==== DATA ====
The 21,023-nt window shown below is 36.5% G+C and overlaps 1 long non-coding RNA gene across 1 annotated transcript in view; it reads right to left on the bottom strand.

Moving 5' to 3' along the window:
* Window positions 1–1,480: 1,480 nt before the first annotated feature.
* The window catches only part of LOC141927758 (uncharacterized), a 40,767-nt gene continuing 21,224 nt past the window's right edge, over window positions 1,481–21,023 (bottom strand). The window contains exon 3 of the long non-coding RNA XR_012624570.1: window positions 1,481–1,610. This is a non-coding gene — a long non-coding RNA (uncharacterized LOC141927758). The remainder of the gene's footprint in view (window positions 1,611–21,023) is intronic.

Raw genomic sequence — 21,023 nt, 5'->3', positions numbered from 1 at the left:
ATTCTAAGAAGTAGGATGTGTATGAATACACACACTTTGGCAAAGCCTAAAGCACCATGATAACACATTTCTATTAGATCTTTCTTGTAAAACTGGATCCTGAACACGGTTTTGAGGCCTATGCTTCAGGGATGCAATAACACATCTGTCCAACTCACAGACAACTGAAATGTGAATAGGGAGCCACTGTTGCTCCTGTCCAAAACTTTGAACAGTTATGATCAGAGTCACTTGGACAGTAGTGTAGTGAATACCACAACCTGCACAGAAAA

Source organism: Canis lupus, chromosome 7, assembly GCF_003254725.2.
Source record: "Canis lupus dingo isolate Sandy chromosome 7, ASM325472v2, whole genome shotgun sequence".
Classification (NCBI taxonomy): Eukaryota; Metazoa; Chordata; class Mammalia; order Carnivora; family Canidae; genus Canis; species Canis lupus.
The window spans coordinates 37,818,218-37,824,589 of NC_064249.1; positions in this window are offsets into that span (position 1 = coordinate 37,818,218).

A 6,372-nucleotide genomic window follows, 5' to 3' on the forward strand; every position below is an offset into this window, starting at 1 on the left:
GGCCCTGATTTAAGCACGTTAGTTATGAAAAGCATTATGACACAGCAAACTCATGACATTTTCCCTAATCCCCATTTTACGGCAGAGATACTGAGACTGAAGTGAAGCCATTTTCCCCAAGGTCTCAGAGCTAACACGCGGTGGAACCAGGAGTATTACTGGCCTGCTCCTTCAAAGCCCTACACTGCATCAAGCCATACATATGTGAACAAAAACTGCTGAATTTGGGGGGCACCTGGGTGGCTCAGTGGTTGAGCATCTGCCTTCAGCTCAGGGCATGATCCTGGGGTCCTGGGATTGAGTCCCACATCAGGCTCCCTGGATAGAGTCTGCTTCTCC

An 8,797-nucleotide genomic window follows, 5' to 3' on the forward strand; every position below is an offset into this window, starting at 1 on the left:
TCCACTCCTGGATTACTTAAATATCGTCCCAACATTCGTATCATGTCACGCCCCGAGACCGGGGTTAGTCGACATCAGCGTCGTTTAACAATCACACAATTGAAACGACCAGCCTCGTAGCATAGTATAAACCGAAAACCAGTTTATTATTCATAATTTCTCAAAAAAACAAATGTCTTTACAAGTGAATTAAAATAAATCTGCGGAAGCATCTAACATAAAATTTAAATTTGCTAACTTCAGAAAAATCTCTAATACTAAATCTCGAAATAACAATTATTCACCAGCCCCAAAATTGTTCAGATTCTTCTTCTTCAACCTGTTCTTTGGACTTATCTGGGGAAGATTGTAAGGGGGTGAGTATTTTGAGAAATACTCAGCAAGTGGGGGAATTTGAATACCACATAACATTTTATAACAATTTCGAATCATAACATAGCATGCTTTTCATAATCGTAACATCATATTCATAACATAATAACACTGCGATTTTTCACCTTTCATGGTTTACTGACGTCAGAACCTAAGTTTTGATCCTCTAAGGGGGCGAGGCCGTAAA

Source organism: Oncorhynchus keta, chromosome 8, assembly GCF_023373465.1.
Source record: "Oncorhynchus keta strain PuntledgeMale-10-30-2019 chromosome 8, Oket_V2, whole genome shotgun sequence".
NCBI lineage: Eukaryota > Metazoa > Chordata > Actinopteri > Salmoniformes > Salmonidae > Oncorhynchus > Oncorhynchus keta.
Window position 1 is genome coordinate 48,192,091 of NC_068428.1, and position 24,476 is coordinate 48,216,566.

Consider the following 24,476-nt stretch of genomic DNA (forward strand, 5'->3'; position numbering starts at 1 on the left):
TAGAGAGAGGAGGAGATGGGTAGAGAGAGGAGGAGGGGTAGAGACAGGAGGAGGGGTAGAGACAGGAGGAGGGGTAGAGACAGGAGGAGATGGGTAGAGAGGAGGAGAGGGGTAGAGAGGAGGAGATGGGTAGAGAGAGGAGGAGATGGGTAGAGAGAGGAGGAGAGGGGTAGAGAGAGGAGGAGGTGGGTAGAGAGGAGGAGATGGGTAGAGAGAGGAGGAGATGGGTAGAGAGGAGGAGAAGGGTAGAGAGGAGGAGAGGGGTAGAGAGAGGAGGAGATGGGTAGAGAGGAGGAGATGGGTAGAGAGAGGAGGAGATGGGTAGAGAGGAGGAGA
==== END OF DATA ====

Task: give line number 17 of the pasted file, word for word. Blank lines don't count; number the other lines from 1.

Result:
NCBI lineage: Eukaryota > Metazoa > Chordata > Actinopteri > Salmoniformes > Salmonidae > Oncorhynchus > Oncorhynchus keta.